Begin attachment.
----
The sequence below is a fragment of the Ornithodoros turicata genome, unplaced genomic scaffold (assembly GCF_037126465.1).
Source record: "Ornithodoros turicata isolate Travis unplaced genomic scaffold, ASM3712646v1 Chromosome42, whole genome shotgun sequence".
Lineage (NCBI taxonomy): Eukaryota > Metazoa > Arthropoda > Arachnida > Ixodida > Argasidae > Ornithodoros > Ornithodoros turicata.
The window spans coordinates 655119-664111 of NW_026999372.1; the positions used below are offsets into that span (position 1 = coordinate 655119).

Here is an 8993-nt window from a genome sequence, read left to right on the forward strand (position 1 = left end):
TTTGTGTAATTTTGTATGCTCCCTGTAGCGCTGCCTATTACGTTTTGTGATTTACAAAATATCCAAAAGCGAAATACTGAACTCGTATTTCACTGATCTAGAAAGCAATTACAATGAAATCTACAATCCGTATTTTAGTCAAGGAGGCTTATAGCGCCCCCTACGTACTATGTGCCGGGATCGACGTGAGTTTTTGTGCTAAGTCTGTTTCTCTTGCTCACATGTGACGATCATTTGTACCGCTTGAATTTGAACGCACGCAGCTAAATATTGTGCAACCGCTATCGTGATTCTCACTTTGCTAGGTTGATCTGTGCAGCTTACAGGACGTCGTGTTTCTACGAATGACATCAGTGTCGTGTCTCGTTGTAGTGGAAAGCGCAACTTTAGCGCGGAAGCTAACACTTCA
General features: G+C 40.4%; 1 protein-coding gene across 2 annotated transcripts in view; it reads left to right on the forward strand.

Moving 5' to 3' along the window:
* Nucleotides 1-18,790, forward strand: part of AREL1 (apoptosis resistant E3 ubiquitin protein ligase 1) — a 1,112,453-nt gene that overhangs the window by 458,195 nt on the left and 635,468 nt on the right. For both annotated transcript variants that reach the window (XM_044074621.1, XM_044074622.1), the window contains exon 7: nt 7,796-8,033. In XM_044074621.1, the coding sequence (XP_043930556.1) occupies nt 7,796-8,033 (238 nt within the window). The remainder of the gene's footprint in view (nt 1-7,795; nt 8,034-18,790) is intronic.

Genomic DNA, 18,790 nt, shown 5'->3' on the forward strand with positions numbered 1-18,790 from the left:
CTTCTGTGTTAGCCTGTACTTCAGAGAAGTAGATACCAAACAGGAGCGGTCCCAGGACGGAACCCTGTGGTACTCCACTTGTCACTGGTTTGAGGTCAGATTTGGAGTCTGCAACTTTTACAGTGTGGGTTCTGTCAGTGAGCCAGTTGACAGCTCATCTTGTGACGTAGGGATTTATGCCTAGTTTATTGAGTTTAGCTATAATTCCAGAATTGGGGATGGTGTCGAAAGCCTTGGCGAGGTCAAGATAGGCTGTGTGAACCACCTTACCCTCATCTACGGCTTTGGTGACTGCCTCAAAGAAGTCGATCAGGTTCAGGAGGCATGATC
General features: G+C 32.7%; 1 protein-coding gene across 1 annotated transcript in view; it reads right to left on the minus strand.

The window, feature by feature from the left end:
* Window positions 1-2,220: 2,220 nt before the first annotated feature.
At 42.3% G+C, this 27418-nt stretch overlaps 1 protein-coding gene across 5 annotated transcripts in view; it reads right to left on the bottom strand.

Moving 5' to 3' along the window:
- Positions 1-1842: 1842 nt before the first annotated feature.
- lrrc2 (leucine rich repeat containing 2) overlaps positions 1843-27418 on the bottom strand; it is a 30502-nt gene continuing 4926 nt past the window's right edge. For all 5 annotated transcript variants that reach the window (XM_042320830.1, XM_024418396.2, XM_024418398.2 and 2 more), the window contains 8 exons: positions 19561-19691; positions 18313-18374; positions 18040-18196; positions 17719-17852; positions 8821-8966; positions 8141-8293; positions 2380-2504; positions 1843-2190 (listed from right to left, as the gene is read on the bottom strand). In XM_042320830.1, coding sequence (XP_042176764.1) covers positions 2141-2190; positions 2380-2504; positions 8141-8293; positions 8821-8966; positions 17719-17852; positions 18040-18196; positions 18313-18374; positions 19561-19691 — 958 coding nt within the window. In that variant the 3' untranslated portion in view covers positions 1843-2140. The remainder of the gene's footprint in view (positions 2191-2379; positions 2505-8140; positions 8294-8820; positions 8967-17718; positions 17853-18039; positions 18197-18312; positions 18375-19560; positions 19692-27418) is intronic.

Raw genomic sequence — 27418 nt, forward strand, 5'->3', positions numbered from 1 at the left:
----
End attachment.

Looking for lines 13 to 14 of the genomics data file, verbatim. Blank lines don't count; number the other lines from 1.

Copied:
The window, feature by feature from the left end:
* Window positions 1-2,220: 2,220 nt before the first annotated feature.